1. Meaning of “Capable of”
I have found no Colorado case defining “capable of repetition.” Some cases have interpreted “capable of” to mean “can” or “may” while others appear to have interpreted it to mean “likely.” Compare Byrne v. Title Bd., 907 P.2d 570, 573 (Colo. 1995) (issue was capable of repetition when an elector “might” be placed in the same position as petitioners), and Tesmer, 140 P.3d at 252 (issues were capable of repetition when students who have been diagnosed with attention deficit disorder “could” make similar claims in the future), and People in Interest of Yeager, 93 P.3d 589, 592 (Colo. App. 2004) (issues were capable of repetition when future cases with short time frames “could” occur), and Johnson, 240 P.3d at 406 (an issue may be capable of repetition while evading review “even though the chance of recurrence is remote”), with Ofengand, 183 P.3d at 691-92 (issue was capable of repetition because it was “likely” to recur), and Carney v. Civil Serv. Comm’n, 30 P.3d 861, 864 (Colo. App. 2011) (issues were capable of repetition because it was “likely” that the predicate fact would recur).
Additionally, at least two Colorado cases can be read as interpreting “capable of” as meaning “certain.” See Bruce v. City of Colorado Springs, 971 P.2d 679, 683 (Colo. App. 1998) (issues were not capable of repetition when plaintiff had not demonstrated that the defendant “will not” comply with statutory requirements in future elections); Bingo Games Supply Co. v. Meyer, 895 P.2d 1125, 1129 (Colo. App. 1995) (issue was not capable of repetition when the division would have to assume that the General Assembly “will” adopt future and similar legislation and that an agency “will not” comply with the rulemaking procedure).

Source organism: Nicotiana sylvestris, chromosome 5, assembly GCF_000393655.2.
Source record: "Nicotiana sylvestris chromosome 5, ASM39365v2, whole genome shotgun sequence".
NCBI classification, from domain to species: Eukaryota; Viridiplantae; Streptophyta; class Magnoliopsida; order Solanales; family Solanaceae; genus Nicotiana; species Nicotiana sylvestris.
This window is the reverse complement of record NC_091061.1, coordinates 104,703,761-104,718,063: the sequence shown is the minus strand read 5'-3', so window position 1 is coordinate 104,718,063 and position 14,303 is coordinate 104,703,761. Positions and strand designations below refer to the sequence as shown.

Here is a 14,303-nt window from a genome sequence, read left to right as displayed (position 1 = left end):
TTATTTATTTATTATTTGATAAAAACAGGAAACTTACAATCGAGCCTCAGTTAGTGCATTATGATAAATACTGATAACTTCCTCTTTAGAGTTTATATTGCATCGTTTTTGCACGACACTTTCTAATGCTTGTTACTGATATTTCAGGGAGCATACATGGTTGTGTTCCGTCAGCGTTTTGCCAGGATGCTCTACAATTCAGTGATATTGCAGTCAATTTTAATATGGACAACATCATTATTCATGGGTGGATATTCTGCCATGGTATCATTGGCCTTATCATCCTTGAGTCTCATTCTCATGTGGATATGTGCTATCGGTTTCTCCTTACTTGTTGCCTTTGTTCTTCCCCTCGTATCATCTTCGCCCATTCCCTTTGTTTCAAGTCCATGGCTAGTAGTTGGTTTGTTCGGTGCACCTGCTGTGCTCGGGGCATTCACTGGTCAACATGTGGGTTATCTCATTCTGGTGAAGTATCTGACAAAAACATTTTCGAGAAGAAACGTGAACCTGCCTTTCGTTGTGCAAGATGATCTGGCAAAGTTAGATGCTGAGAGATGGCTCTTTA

Indeed, there are multiple dictionary definitions, as well: “capable of” means “[a.] having the ability or capacity for: a man capable of judging art. [b.] open to the influence or effect of; susceptible of: a situation capable of improvement. [c.] predisposed to; inclined to: capable of murder.” RANDOM HOUSE WEBSTER’S UNABRIDGED DICTIONARY 308 (2d ed. 1998).
Nevertheless, I need not resolve whether “capable of repetition” means “can repeat,” “may repeat,” or “likely to repeat” because, as explained below, I conclude that the issues respondent raises are capable of repetition under any of these definitions. However, to the extent that Bruce and Bingo Games can be read as defining “capable of repetition” to mean only “certain to repeat,” see Bruce, 971 P.2d at 683; Bingo Games, 895 P.2d at 1129, I reject that definition. See, e.g., RANDOM HOUSE WEBSTER’S UNABRIDGED DICTIONARY at 308.
The underlying substantive questions raised in this appeal are whether there must be record evidence to support each element of the statutory definitions of “gravely disabled” and “danger to self” under sections 27-65-102(4.5) and (9)(a)-(b), C.R.S. 2013, and whether certified persons are entitled to receive treatment “suited to meet [their] individual needs, delivered in such a way as to keep [them] in the least restrictive environment, and delivered in such a way as to include the opportunity for participation of family members in [their] program of care and treatment,” under section 27-65-116(1)(a), C.R.S. 2013. Cloverleaf Kennel Club, Inc. v. Colo. Racing Comm’n, 620 P.2d 1051, 1054 (Colo. 1980) (“While it is true . . . that the precise factual circumstances in which this controversy arose are unlikely to recur, the underlying substantive question is one ‘capable of repetition yet evading review.’” (quoting Rocky Mountain Ass’n v. Dist. Court, 193 Colo. 344, 345, 565 P.2d 1345, 1346 (1977))); Freedom from Religion Found., Inc. v. Romer, 921 P.2d 84, 88 (Colo. App. 1996) (“When the underlying substantive issue is capable of repetition but will evade review, it is not moot even though the chance of recurrence is remote.”); accord Russell v. City of Central, 892 P.2d 432, 435 (Colo. App. 1995).